It’s one of the world’s most universal words, ‘woo!’, up there with ‘taxi’ and ‘mama’, needing no translation unlike even ‘beer’, ‘please’, and ‘thank you’. And the woo takes many forms, from long melodic placeholders to woo-babies, extending to the long triumphant whoa-ohs of Bon Jovi or Parkway Drive.
But not all woos are created equally, varying in expressive function, duration, purpose and dimensions. We’re searching for the uber-woo, the finest instance of the brief, immediate and unifying expression of righteousness that so many have recorded yet so few have mastered.
A woo-hoo is not a woo, which immediately rules out the most immediate candidate, Song 2 by Blur. Joyful, yes, but the woo-hoo means that Song 2 is a no-no, like a whoa whoa. As are, alas, the plaintive woos of longing that pepper the history of rock. Sorry, Springsteen - I’m On Fire doesn’t make the cut, just like Sympathy for The Devil or Built This Pool by blink-182. You’d have thought that Led Zeppelin might have a few, and Weezer too – but Rivers Cuomos' knowing whoas are often self-aware and lifeless. Woozy woo is not good woo.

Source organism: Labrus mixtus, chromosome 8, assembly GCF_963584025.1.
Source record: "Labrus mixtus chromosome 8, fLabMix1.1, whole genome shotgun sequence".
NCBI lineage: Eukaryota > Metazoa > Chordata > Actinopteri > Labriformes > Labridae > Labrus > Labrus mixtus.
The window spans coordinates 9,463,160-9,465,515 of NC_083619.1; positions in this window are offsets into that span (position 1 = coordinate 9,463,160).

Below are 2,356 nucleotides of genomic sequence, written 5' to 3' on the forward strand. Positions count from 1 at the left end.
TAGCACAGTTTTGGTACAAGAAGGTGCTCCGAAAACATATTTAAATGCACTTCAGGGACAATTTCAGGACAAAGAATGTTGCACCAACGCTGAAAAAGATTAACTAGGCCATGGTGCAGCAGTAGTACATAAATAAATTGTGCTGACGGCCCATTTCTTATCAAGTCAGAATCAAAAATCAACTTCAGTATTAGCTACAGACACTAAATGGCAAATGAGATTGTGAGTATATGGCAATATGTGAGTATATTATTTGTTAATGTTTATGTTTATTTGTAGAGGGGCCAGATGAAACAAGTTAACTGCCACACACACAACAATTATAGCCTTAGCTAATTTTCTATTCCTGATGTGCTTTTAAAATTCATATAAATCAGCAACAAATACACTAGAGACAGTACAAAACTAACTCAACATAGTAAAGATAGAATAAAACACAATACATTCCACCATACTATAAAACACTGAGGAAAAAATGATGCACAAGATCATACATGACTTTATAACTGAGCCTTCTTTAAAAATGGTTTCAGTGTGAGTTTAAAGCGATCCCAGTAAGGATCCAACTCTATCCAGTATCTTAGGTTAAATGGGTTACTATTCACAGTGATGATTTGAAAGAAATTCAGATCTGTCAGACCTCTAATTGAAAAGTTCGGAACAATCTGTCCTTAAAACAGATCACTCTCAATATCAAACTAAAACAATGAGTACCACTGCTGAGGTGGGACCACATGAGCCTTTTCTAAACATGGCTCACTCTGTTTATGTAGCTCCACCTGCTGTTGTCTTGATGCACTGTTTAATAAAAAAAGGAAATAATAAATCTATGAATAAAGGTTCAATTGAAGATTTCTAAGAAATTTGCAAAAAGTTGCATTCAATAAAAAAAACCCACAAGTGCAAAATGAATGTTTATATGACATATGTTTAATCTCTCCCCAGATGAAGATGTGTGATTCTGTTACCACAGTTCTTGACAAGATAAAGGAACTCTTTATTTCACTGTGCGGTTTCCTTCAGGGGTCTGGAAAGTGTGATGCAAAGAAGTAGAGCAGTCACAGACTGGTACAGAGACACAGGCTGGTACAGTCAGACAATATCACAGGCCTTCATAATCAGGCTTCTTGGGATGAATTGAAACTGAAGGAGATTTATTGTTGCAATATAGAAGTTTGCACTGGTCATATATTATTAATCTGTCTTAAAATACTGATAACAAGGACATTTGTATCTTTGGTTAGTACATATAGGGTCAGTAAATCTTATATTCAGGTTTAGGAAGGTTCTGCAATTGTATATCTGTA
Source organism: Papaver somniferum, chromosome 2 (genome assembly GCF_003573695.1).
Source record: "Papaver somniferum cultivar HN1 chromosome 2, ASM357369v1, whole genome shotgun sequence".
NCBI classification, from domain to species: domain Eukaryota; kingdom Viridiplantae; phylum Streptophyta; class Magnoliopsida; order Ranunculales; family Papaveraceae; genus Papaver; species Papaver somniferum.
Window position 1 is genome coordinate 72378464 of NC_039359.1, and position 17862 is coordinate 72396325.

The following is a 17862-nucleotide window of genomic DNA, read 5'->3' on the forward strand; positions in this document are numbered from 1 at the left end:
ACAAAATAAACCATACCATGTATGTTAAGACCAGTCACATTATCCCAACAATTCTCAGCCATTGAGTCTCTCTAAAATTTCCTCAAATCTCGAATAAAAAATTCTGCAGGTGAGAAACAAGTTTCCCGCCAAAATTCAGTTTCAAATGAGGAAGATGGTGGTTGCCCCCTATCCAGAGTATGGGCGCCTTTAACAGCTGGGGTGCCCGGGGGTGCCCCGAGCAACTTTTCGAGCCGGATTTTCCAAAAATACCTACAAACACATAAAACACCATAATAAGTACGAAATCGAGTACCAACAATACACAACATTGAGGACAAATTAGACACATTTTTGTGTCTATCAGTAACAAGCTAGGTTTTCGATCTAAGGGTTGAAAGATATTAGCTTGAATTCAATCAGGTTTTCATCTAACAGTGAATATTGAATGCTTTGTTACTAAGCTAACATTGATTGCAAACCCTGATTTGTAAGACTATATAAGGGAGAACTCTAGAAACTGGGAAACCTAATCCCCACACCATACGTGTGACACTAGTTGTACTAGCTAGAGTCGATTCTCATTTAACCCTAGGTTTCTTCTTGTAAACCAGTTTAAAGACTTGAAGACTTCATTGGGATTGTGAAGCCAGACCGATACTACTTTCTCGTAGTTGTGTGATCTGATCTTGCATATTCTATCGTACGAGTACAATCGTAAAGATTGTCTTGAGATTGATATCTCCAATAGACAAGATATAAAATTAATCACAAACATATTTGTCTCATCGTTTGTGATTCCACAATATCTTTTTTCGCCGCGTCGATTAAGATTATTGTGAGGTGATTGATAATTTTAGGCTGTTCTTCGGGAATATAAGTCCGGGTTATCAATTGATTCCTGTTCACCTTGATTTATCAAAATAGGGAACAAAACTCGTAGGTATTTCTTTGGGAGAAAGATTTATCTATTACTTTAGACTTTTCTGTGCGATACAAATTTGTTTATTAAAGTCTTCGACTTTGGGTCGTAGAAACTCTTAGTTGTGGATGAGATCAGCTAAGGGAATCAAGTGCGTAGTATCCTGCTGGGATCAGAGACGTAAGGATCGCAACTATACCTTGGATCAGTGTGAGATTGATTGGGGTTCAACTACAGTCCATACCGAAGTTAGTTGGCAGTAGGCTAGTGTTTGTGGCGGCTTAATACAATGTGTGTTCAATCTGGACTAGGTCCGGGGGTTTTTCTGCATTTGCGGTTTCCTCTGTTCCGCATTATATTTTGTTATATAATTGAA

There’s a lot of good woo in hip-hop, too, but they tend to be shaped by a different impulse – generally woo as introduction, as statement: Linkin Park and Jay-Z have a good woo at the start of Numb/Encore, and Busta Rhymes has the immortal ‘Woo-ha! Got y’all in check’. But no dice, Busta. You’ve got good woo-ha – perhaps the best – but it’s a different species.
Good woo is righteous, spare, spontaneous and unexpected. It can take many forms and appears across generations, but the best share a purity of intent that you cannot predict. The uber-woo is a universal affirmation and unifying force usually originating with the performer, but the uber-woo is a crowd sound, too. And here we think we’ve found it.